By Chic DiCiccio
The premise of “Yesterday” is fascinating. What if someone woke up one day and The Beatles never existed, but one person could recall all their songs? If that person were a musician, they would have a bevy of songs to pawn off as their own thus catapulting them to fame and fortune. But that would come with a price, most notably the knowledge that your genius is fraudulent.
That is the jumping off point of “Yesterday,” which lays that dilemma at the feet of Jack Malik (Himesh Patel), an aspiring musician who plays to mostly empty pubs in Suffolk, England. Jack is hit by a bus during a global blackout that triggers an unexplained cosmic memory wipe. When he wakes and sings “Yesterday” for his pals, he finds that they have never heard the song before. One friend even has the audacity to say “it’s not Coldplay” to him, which makes no sense as there wouldn’t be a Coldplay without The Beatles, but it’s best not to dig that deep into the logic here.
Jack quickly learns that the Fab Four has indeed been erased from existence and he proceeds to crib as many of their songs that he can remember. This lands him on a local TV show where he performs “In My Life” and attracts the attention of Ed Sheeran (playing himself), who again … would not exist as a musician if not for The Beatles.
He’s quickly approached by Sheeran’s manager, Debra (Kate McKinnon), who whisks him away from his childhood best friend/manager, Ellie (Lily James). Debra is cold, calculated, cynical and sees Jack as nothing more than a revenue stream. His popularity skyrockets and is only equaled by his level of guilt over what he’s done.
There are loads of patented Richard Curtis screenplay tweeks in “Yesterday,” with the main running joke being different people not recognizing greatness when Jack does. His parents continually interrupt “Let It Be” and Sheeran himself recommends changing “Hey Jude” to “Hey Dude.” Jack does little to make these songs personal to him and seems to just be a walking karaoke machine, but he can’t quite remember those pesky “Eleanor Rigby” lyrics.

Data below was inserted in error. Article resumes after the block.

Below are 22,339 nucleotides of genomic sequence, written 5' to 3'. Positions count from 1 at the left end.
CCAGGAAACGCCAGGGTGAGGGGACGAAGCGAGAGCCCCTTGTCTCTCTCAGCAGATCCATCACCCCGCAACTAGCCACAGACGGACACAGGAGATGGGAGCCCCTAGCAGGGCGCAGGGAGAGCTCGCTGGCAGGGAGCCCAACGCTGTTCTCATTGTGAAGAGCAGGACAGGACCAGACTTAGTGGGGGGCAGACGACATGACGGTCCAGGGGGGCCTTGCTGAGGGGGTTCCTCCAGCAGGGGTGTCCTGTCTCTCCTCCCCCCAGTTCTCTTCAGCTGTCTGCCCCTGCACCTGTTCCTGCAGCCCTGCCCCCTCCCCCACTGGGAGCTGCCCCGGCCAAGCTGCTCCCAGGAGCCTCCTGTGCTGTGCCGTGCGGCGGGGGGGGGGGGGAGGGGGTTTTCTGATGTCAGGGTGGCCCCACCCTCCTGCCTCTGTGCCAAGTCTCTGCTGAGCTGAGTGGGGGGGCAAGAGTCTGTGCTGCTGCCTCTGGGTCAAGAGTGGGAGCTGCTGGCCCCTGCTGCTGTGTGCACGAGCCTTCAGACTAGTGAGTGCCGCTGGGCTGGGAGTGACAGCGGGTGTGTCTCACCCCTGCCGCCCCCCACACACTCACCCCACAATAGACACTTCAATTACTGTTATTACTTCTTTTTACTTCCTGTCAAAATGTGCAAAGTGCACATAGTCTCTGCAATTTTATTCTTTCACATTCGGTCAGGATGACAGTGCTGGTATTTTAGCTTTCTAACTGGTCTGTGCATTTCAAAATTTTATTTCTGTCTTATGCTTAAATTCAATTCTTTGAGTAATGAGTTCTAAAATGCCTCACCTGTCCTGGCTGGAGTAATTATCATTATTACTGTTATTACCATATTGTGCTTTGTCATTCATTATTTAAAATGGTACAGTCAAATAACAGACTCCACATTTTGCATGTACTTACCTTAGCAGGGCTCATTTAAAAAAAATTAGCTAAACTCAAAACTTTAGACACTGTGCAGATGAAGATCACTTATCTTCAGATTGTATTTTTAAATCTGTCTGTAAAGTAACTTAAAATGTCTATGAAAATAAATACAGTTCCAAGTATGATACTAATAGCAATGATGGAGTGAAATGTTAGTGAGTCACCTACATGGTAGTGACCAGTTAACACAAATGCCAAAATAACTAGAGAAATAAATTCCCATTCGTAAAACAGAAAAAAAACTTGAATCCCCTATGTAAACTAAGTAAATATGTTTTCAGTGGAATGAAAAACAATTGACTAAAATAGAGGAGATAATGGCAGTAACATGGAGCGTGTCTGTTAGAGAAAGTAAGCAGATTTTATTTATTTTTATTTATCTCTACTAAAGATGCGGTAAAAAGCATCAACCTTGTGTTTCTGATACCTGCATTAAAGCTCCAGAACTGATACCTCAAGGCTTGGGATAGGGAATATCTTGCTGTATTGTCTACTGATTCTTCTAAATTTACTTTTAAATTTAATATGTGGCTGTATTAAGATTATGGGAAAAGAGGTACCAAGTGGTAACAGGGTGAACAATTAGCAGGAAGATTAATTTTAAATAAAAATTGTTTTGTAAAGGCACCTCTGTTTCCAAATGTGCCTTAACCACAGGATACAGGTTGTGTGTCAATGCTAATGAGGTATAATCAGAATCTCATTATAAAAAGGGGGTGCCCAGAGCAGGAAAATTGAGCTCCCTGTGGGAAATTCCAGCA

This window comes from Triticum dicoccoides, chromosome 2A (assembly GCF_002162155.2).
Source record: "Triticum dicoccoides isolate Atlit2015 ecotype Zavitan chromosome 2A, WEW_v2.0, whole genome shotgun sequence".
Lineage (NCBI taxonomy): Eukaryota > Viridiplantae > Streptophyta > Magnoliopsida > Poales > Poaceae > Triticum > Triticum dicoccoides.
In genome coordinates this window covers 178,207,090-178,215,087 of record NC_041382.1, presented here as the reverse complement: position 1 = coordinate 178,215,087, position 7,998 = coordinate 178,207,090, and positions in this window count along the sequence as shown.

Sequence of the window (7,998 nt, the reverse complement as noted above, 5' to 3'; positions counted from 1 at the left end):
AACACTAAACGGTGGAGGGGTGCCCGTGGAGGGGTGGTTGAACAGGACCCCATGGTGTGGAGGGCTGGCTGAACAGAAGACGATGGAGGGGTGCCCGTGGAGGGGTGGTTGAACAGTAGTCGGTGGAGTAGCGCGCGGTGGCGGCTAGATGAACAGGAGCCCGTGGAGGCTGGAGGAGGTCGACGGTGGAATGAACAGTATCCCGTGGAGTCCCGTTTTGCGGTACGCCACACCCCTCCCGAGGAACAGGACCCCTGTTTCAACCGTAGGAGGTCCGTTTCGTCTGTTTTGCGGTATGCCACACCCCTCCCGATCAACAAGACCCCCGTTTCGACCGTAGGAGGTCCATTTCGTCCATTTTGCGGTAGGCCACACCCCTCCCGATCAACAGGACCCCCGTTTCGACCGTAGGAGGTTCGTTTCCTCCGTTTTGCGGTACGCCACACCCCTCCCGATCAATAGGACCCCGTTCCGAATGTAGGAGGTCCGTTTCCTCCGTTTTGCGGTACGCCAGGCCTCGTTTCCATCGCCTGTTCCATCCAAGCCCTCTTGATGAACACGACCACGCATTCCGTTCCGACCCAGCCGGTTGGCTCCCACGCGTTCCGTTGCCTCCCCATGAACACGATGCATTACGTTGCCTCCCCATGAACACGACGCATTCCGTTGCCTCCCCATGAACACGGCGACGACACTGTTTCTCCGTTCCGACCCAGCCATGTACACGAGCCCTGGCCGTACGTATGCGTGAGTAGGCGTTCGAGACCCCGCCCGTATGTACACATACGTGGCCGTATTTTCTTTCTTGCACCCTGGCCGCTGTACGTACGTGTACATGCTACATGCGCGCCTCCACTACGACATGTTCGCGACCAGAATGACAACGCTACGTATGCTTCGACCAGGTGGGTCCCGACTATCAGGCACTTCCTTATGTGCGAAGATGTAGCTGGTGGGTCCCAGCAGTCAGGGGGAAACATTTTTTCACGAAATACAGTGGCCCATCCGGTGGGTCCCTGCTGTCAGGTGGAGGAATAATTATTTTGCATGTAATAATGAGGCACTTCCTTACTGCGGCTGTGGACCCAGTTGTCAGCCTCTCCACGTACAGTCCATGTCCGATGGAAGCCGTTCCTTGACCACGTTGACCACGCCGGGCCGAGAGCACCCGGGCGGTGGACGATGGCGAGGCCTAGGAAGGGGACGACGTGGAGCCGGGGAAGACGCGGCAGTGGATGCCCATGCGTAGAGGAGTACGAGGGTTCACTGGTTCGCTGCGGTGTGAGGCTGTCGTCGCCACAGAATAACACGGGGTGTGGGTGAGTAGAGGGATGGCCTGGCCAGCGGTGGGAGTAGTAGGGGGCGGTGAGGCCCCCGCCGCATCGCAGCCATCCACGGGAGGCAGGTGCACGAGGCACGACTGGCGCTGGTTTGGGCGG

Danny Boyle directed “Yesterday,” but you’d never know it. There is little of the Boyle flair that can usually elevate material (like “Steve Jobs” or “127 Hours”) to more than it is on the page. He and Curtis clearly want to celebrate The Beatles, but their music is more of a backdrop where an audience will say, “Oh, I know that one, too” then move along.
The real story lies in the romance (or lack thereof) between Jack and Ellie, which clearly will have a happy ending. James is fantastic as the friend zoned pal that adores Jack for who he is but is ignored at every turn. Patel performs the songs and his comedic timing is fantastic, but their love is always an inevitability, never an uncertainty.
That’s the biggest problem with “Yesterday.” It’s hard to believe that a human being wouldn’t notice that his or her best friend of almost 20 years is actually in love with them and wants their relationship to be more than just buddies. Curtis’ script desires to build up a “will they or won’t they” plot and it never really gains any steam.
There’s nothing too egregious about “Yesterday,” but it doesn’t hit the self-inspection depths that it strives to reach. It’s fun, crowd-pleasing, but never truly challenging. It plays the rom-com hits and never comes close to a deep cut.